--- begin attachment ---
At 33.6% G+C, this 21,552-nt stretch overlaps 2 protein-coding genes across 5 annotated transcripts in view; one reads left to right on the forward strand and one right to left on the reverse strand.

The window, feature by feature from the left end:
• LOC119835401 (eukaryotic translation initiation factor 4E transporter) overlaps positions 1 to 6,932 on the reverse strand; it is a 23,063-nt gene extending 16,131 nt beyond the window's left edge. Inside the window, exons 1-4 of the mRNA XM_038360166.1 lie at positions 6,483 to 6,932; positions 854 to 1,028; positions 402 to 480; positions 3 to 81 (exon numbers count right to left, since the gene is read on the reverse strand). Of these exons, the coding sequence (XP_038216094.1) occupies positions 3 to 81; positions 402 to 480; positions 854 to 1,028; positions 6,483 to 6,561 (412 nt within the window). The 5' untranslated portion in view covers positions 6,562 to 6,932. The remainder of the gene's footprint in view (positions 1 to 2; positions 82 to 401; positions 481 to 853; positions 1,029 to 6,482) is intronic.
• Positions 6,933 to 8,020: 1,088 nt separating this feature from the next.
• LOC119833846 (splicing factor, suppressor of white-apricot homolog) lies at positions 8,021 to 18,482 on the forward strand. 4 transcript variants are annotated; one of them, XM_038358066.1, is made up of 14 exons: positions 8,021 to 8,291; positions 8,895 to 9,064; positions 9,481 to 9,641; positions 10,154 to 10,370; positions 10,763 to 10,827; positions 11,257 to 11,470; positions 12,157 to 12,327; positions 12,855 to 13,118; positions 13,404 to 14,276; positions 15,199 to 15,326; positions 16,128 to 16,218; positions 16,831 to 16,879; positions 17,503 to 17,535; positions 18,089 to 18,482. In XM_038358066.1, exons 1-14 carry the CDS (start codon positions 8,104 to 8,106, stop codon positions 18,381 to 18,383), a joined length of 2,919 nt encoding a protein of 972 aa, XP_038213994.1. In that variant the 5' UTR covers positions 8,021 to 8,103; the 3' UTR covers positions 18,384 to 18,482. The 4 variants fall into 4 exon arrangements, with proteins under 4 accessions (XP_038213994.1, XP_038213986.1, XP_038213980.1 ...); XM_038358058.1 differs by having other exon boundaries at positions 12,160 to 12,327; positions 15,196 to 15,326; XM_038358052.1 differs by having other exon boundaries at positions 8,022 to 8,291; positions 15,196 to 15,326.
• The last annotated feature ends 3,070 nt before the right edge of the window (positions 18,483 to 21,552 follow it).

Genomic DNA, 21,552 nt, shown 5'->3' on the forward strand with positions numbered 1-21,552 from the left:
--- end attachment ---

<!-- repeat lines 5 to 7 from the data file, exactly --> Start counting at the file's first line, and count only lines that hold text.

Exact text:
• LOC119833846 (splicing factor, suppressor of white-apricot homolog) lies at positions 8,021 to 18,482 on the forward strand. 4 transcript variants are annotated; one of them, XM_038358066.1, is made up of 14 exons: positions 8,021 to 8,291; positions 8,895 to 9,064; positions 9,481 to 9,641; positions 10,154 to 10,370; positions 10,763 to 10,827; positions 11,257 to 11,470; positions 12,157 to 12,327; positions 12,855 to 13,118; positions 13,404 to 14,276; positions 15,199 to 15,326; positions 16,128 to 16,218; positions 16,831 to 16,879; positions 17,503 to 17,535; positions 18,089 to 18,482. In XM_038358066.1, exons 1-14 carry the CDS (start codon positions 8,104 to 8,106, stop codon positions 18,381 to 18,383), a joined length of 2,919 nt encoding a protein of 972 aa, XP_038213994.1. In that variant the 5' UTR covers positions 8,021 to 8,103; the 3' UTR covers positions 18,384 to 18,482. The 4 variants fall into 4 exon arrangements, with proteins under 4 accessions (XP_038213994.1, XP_038213986.1, XP_038213980.1 ...); XM_038358058.1 differs by having other exon boundaries at positions 12,160 to 12,327; positions 15,196 to 15,326; XM_038358052.1 differs by having other exon boundaries at positions 8,022 to 8,291; positions 15,196 to 15,326.
• The last annotated feature ends 3,070 nt before the right edge of the window (positions 18,483 to 21,552 follow it).

Genomic DNA, 21,552 nt, shown 5'->3' on the forward strand with positions numbered 1-21,552 from the left: